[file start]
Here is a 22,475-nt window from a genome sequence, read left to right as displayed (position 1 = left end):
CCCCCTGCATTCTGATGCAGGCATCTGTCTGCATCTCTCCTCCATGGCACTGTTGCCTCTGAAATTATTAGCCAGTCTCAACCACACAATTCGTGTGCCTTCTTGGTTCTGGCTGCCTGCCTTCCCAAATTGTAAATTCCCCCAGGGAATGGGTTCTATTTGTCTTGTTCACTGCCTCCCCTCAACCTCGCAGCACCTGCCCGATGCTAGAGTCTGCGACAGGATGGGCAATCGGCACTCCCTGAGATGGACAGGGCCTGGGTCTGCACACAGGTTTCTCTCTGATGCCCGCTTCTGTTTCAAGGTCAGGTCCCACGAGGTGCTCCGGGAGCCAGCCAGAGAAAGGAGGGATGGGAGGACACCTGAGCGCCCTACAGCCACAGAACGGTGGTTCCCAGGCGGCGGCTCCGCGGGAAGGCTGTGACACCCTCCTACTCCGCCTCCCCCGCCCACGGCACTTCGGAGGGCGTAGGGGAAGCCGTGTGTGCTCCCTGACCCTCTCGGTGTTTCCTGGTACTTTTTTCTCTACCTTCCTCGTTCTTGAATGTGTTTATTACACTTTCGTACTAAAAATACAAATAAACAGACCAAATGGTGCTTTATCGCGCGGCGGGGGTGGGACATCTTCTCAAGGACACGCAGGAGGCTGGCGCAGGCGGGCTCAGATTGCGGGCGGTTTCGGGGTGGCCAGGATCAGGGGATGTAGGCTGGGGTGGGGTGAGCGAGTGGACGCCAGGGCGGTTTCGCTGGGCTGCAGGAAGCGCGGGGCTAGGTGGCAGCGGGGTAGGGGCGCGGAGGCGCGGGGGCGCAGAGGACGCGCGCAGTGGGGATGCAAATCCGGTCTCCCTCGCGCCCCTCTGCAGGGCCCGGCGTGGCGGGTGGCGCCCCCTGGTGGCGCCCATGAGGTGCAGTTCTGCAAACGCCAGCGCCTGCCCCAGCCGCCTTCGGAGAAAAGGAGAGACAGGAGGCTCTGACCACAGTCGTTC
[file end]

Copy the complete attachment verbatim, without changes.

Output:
Here is a 22,475-nt window from a genome sequence, read left to right as displayed (position 1 = left end):
CCCCCTGCATTCTGATGCAGGCATCTGTCTGCATCTCTCCTCCATGGCACTGTTGCCTCTGAAATTATTAGCCAGTCTCAACCACACAATTCGTGTGCCTTCTTGGTTCTGGCTGCCTGCCTTCCCAAATTGTAAATTCCCCCAGGGAATGGGTTCTATTTGTCTTGTTCACTGCCTCCCCTCAACCTCGCAGCACCTGCCCGATGCTAGAGTCTGCGACAGGATGGGCAATCGGCACTCCCTGAGATGGACAGGGCCTGGGTCTGCACACAGGTTTCTCTCTGATGCCCGCTTCTGTTTCAAGGTCAGGTCCCACGAGGTGCTCCGGGAGCCAGCCAGAGAAAGGAGGGATGGGAGGACACCTGAGCGCCCTACAGCCACAGAACGGTGGTTCCCAGGCGGCGGCTCCGCGGGAAGGCTGTGACACCCTCCTACTCCGCCTCCCCCGCCCACGGCACTTCGGAGGGCGTAGGGGAAGCCGTGTGTGCTCCCTGACCCTCTCGGTGTTTCCTGGTACTTTTTTCTCTACCTTCCTCGTTCTTGAATGTGTTTATTACACTTTCGTACTAAAAATACAAATAAACAGACCAAATGGTGCTTTATCGCGCGGCGGGGGTGGGACATCTTCTCAAGGACACGCAGGAGGCTGGCGCAGGCGGGCTCAGATTGCGGGCGGTTTCGGGGTGGCCAGGATCAGGGGATGTAGGCTGGGGTGGGGTGAGCGAGTGGACGCCAGGGCGGTTTCGCTGGGCTGCAGGAAGCGCGGGGCTAGGTGGCAGCGGGGTAGGGGCGCGGAGGCGCGGGGGCGCAGAGGACGCGCGCAGTGGGGATGCAAATCCGGTCTCCCTCGCGCCCCTCTGCAGGGCCCGGCGTGGCGGGTGGCGCCCCCTGGTGGCGCCCATGAGGTGCAGTTCTGCAAACGCCAGCGCCTGCCCCAGCCGCCTTCGGAGAAAAGGAGAGACAGGAGGCTCTGACCACAGTCGTTC